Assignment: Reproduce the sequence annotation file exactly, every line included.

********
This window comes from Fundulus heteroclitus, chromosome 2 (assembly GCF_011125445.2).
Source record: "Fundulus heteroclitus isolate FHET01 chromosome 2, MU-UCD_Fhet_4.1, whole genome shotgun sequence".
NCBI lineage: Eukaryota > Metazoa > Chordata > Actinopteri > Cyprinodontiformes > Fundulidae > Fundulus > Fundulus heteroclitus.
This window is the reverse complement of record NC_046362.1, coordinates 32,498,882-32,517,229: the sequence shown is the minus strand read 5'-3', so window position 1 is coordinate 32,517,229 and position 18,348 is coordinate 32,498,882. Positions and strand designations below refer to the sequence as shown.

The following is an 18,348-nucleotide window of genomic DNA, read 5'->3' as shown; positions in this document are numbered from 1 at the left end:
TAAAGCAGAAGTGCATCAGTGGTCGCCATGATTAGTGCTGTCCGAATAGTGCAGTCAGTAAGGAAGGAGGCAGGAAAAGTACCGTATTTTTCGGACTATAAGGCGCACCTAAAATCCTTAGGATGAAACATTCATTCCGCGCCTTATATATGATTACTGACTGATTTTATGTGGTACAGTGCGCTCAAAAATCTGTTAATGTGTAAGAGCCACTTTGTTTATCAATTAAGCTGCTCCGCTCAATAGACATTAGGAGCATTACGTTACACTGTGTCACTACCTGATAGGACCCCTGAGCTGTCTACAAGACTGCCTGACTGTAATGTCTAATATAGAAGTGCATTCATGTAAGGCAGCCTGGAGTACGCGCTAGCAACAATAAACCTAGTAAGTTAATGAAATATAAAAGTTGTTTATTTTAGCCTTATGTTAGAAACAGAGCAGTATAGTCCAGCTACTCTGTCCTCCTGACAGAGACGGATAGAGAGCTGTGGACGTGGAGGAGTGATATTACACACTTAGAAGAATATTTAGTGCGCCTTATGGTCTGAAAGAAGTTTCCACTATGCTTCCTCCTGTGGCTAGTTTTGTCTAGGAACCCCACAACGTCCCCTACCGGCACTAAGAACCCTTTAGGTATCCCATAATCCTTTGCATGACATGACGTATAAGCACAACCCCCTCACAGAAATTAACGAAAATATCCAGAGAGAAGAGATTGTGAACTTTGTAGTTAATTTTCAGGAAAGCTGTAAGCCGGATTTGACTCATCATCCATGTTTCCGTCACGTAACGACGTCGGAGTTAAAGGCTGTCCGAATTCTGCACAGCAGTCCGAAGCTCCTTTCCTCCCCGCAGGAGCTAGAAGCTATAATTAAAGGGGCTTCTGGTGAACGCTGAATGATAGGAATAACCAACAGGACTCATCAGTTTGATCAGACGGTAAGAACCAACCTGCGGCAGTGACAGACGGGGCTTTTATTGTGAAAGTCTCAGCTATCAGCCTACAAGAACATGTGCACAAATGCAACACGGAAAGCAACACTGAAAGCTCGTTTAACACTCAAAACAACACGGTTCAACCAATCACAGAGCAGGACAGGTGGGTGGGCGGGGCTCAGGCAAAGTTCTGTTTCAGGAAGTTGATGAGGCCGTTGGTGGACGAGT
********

This window comes from Fundulus heteroclitus, chromosome 2 (assembly GCF_011125445.2).
Source record: "Fundulus heteroclitus isolate FHET01 chromosome 2, MU-UCD_Fhet_4.1, whole genome shotgun sequence".
NCBI lineage: Eukaryota > Metazoa > Chordata > Actinopteri > Cyprinodontiformes > Fundulidae > Fundulus > Fundulus heteroclitus.
This window is the reverse complement of record NC_046362.1, coordinates 32,498,882-32,517,229: the sequence shown is the minus strand read 5'-3', so window position 1 is coordinate 32,517,229 and position 18,348 is coordinate 32,498,882. Positions and strand designations below refer to the sequence as shown.

The following is an 18,348-nucleotide window of genomic DNA, read 5'->3' as shown; positions in this document are numbered from 1 at the left end:
TAAAGCAGAAGTGCATCAGTGGTCGCCATGATTAGTGCTGTCCGAATAGTGCAGTCAGTAAGGAAGGAGGCAGGAAAAGTACCGTATTTTTCGGACTATAAGGCGCACCTAAAATCCTTAGGATGAAACATTCATTCCGCGCCTTATATATGATTACTGACTGATTTTATGTGGTACAGTGCGCTCAAAAATCTGTTAATGTGTAAGAGCCACTTTGTTTATCAATTAAGCTGCTCCGCTCAATAGACATTAGGAGCATTACGTTACACTGTGTCACTACCTGATAGGACCCCTGAGCTGTCTACAAGACTGCCTGACTGTAATGTCTAATATAGAAGTGCATTCATGTAAGGCAGCCTGGAGTACGCGCTAGCAACAATAAACCTAGTAAGTTAATGAAATATAAAAGTTGTTTATTTTAGCCTTATGTTAGAAACAGAGCAGTATAGTCCAGCTACTCTGTCCTCCTGACAGAGACGGATAGAGAGCTGTGGACGTGGAGGAGTGATATTACACACTTAGAAGAATATTTAGTGCGCCTTATGGTCTGAAAGAAGTTTCCACTATGCTTCCTCCTGTGGCTAGTTTTGTCTAGGAACCCCACAACGTCCCCTACCGGCACTAAGAACCCTTTAGGTATCCCATAATCCTTTGCATGACATGACGTATAAGCACAACCCCCTCACAGAAATTAACGAAAATATCCAGAGAGAAGAGATTGTGAACTTTGTAGTTAATTTTCAGGAAAGCTGTAAGCCGGATTTGACTCATCATCCATGTTTCCGTCACGTAACGACGTCGGAGTTAAAGGCTGTCCGAATTCTGCACAGCAGTCCGAAGCTCCTTTCCTCCCCGCAGGAGCTAGAAGCTATAATTAAAGGGGCTTCTGGTGAACGCTGAATGATAGGAATAACCAACAGGACTCATCAGTTTGATCAGACGGTAAGAACCAACCTGCGGCAGTGACAGACGGGGCTTTTATTGTGAAAGTCTCAGCTATCAGCCTACAAGAACATGTGCACAAATGCAACACGGAAAGCAACACTGAAAGCTCGTTTAACACTCAAAACAACACGGTTCAACCAATCACAGAGCAGGACAGGTGGGTGGGCGGGGCTCAGGCAAAGTTCTGTTTCAGGAAGTTGATGAGGCCGTTGGTGGACGAGT